Aerial view of KI Reserve

Pandemic highlights vulnerability of remote Indigenous communities

Monday, April 20, 2020 - 4:14pm
Blake Eligh

An unusually warm winter meant an early closure for the 700-km ice road in northern Ontario, leaving Chief Donny Morris an extra hurdle to jump as he races to keep his tiny fly-in community safe, healthy and stocked with crucial supplies in the face of the COVID-19 crisis.

Morris is chief of the Kitchenuhmaykoosib Inninuwug (KI) Reserve, an Oji-Cree community of 1,700 people nestled on the shores of Big Trout Lake, 580 km north of Thunder Bay. Morris’ leadership is vital to keeping the novel corona virus out of the community, while ensuring members of KI have enough supplies to get them through the months ahead.

“We’re busy suspending operations and planning to deal with this virus if it comes,” says Morris. “Everybody is hunkered down and taking precautionary measures.”

The global pandemic poses a special threat to northern Indigenous communities like KI that are already on the edge due to a lack of reliable infrastructure.

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Associate Professor Tracey Galloway studies the health in northern Indigenous communities.

“These communities have to deal with tremendous shocks, like floods or fires, on a regular basis,” says Tracey Galloway, assistant professor of anthropology at U of T Mississauga. “Now they are managing in an overwhelming public health emergency.”

The anthropologist and former intensive care nurse is part of an interdisciplinary research group from U of T studying the role that infrastructure, such as airports and ice roads, plays in the health of Indigenous communities in northern Ontario.

“We are trying to understand how communities deal day-to-day, and during emergencies,” Galloway says. “What we've learned is how interdependent all of these systems are within communities that have very little ability to withstand the shocks and stresses that come in the normal course of life.”

Life on a remote reserve presents unique challenges in preventing and coping with the virus if it arrives. Basic preventative measures like hand washing are more difficult in communities under boil water advisories. Physical distancing is also a challenge where a mix of poor housing conditions and multi-generational families mean more than a dozen people may live under the same roof.  Many families have recently welcomed teens back from high schools in Thunder Bay and Sioux Lookout, putting extra pressure on those households.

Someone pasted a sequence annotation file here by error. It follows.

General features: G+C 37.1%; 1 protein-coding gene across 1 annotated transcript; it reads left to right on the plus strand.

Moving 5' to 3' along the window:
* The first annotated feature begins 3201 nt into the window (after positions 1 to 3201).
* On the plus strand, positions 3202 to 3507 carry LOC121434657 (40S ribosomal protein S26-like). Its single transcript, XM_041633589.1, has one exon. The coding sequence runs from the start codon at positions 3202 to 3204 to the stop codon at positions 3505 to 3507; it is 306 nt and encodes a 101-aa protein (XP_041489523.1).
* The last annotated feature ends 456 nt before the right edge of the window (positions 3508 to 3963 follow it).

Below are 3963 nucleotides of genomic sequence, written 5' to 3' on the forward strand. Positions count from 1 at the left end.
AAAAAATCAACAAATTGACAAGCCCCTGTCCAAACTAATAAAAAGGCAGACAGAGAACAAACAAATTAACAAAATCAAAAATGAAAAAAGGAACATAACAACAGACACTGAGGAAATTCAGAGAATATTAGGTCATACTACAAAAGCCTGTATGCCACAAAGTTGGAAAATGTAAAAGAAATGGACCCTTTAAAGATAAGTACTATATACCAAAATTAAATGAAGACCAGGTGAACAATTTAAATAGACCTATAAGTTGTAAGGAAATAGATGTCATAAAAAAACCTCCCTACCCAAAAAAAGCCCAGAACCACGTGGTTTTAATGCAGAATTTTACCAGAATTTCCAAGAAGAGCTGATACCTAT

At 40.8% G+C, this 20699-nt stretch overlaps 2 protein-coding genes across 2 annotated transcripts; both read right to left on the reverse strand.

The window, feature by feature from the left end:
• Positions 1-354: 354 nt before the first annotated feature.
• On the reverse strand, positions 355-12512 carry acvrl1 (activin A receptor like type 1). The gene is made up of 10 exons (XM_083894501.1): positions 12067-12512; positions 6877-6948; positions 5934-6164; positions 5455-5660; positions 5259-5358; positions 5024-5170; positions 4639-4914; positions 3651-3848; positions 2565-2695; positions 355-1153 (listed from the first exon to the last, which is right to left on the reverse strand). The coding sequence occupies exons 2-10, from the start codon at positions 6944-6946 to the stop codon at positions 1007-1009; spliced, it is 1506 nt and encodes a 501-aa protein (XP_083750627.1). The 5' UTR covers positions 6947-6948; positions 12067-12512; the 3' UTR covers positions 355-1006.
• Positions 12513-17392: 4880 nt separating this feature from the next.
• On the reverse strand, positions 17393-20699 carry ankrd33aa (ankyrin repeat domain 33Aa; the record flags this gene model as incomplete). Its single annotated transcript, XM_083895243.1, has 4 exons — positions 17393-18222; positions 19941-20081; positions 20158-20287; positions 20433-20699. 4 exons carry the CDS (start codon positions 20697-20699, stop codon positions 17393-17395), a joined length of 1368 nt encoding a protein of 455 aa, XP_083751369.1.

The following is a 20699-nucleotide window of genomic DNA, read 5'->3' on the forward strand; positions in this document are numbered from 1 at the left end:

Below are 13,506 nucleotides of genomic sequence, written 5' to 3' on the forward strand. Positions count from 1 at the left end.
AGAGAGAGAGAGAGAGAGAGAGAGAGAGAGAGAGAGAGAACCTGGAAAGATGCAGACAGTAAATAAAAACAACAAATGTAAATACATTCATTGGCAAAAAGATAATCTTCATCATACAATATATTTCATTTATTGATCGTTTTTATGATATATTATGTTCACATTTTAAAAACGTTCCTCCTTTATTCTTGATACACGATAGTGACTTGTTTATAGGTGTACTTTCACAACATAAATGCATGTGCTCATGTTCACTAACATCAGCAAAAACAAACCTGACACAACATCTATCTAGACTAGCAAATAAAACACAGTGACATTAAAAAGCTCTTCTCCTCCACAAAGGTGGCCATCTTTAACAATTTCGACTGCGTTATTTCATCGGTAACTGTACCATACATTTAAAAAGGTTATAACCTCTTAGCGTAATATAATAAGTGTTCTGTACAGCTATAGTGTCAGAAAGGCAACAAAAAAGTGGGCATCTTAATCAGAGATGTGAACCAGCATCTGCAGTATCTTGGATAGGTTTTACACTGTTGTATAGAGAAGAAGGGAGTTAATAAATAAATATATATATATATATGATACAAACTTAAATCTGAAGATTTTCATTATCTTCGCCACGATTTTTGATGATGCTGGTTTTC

Adequate medical equipment and care is also in short supply. Northern Indigenous communities face shortages of personal protective equipment for front-line workers and virus testing kits to diagnose the sick. “We don’t have ventilators, gloves or masks—there’s a shortage of supplies,” Morris says. “Everybody is waiting in line, especially when you’re remote.”

According to Morris, KI is fortunate to have on-site medical staff, but he worries that it isn’t enough. The reserve has medical doctor coverage for three out of four weeks each month, and Morris is concerned that there are not enough nursing staff to adequately serve KI should the virus arrive there.

Sick members would be evacuated by air ambulance to hospitals hundreds of kilometres away. “We don’t know how effective down south will be at accepting COVID patients if (the virus) does show up in our northern remote communities,” he says.

For now, Morris’ immediate concern is ensuring KI has adequate supplies of food and fuel.

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KI Chief Donny Morris faces challenges in preparing his remote community for COVID-19.

This is the time of year that communities use the ice road to ship in supplies of basic grocery items, building materials and more than 2-million litres of fuel oil to power electrical and heating systems. Now, the early thaw means northern communities face the costly alternative of flying in necessary supplies.

The situation is forcing Indigenous leaders to reallocate federal program funding to cope with new costs of pandemic priorities. Morris is worried there will be financial penalties later. “Everybody’s feeling the pinch,” he says. “How are we going to adjust when we don’t have planning dollars?”

Galloway says that, for some remote communities, these protective measures will be for naught if—likely when—the spring floods arrive in Northern Ontario. Communities that experience annual flooding, like Kashechewan First Nation, would be forced to evacuate to cities in the south.

“If they flood, the people will have to be evacuated and live in hotels,” says Galloway, adding that Thunder Bay has declared a state of emergency and may not be able to receive evacuees. “They will definitely be at much higher risk of being exposed to the virus. I don’t know how we’ll protect people in that scenario.”

Galloway lauds Indigenous leadership for their quick response to the crisis. “I see strong leadership from organizations like Nishnawbe Aski Nation, Inuit Tapiriit Kanatami and the Assembly of First Nations,” she says. “They have acted fast on the best available health evidence, and they’re coordinated, they’re speaking nation-to-nation with the federal government.

“The public health leaders are telling us that having a coordinated, cohesive response is what will protect us. The Indigenous leaders are showing us the way.”

Morris says its challenging to stay positive in the face of difficulty. “It’s warm and the snow is melting. You’re confined to your home and you’re not allowed to travel,” he says. “I’d say morale is low.”

“We have to be patient and hope and pray that we make it through,” Morris continues. “Praying is what we’re doing a lot of nowadays.”

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